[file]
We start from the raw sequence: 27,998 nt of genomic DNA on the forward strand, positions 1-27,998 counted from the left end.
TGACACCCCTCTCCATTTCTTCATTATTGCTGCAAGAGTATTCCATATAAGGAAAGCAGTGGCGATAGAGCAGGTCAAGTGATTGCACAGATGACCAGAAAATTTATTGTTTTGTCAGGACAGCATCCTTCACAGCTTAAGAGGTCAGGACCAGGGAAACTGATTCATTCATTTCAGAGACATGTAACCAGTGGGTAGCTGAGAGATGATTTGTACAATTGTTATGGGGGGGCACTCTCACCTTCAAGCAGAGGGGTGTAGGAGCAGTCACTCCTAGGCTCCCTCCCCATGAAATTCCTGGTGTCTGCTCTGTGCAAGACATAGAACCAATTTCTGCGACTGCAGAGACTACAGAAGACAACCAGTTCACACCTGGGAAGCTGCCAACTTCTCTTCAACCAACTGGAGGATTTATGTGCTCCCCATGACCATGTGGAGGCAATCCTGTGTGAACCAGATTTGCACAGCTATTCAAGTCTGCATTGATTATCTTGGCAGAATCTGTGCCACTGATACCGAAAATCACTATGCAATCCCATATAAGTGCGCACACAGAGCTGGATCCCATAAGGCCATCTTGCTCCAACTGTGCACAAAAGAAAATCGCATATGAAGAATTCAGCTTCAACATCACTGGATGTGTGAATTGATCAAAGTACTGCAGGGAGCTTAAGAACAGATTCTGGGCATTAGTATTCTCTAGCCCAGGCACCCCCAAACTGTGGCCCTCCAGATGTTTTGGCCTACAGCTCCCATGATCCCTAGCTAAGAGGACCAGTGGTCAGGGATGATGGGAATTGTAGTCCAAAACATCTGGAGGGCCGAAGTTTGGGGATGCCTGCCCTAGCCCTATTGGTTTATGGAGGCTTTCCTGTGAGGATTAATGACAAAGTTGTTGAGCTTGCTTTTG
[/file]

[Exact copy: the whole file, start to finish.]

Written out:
We start from the raw sequence: 27,998 nt of genomic DNA on the forward strand, positions 1-27,998 counted from the left end.
TGACACCCCTCTCCATTTCTTCATTATTGCTGCAAGAGTATTCCATATAAGGAAAGCAGTGGCGATAGAGCAGGTCAAGTGATTGCACAGATGACCAGAAAATTTATTGTTTTGTCAGGACAGCATCCTTCACAGCTTAAGAGGTCAGGACCAGGGAAACTGATTCATTCATTTCAGAGACATGTAACCAGTGGGTAGCTGAGAGATGATTTGTACAATTGTTATGGGGGGGCACTCTCACCTTCAAGCAGAGGGGTGTAGGAGCAGTCACTCCTAGGCTCCCTCCCCATGAAATTCCTGGTGTCTGCTCTGTGCAAGACATAGAACCAATTTCTGCGACTGCAGAGACTACAGAAGACAACCAGTTCACACCTGGGAAGCTGCCAACTTCTCTTCAACCAACTGGAGGATTTATGTGCTCCCCATGACCATGTGGAGGCAATCCTGTGTGAACCAGATTTGCACAGCTATTCAAGTCTGCATTGATTATCTTGGCAGAATCTGTGCCACTGATACCGAAAATCACTATGCAATCCCATATAAGTGCGCACACAGAGCTGGATCCCATAAGGCCATCTTGCTCCAACTGTGCACAAAAGAAAATCGCATATGAAGAATTCAGCTTCAACATCACTGGATGTGTGAATTGATCAAAGTACTGCAGGGAGCTTAAGAACAGATTCTGGGCATTAGTATTCTCTAGCCCAGGCACCCCCAAACTGTGGCCCTCCAGATGTTTTGGCCTACAGCTCCCATGATCCCTAGCTAAGAGGACCAGTGGTCAGGGATGATGGGAATTGTAGTCCAAAACATCTGGAGGGCCGAAGTTTGGGGATGCCTGCCCTAGCCCTATTGGTTTATGGAGGCTTTCCTGTGAGGATTAATGACAAAGTTGTTGAGCTTGCTTTTG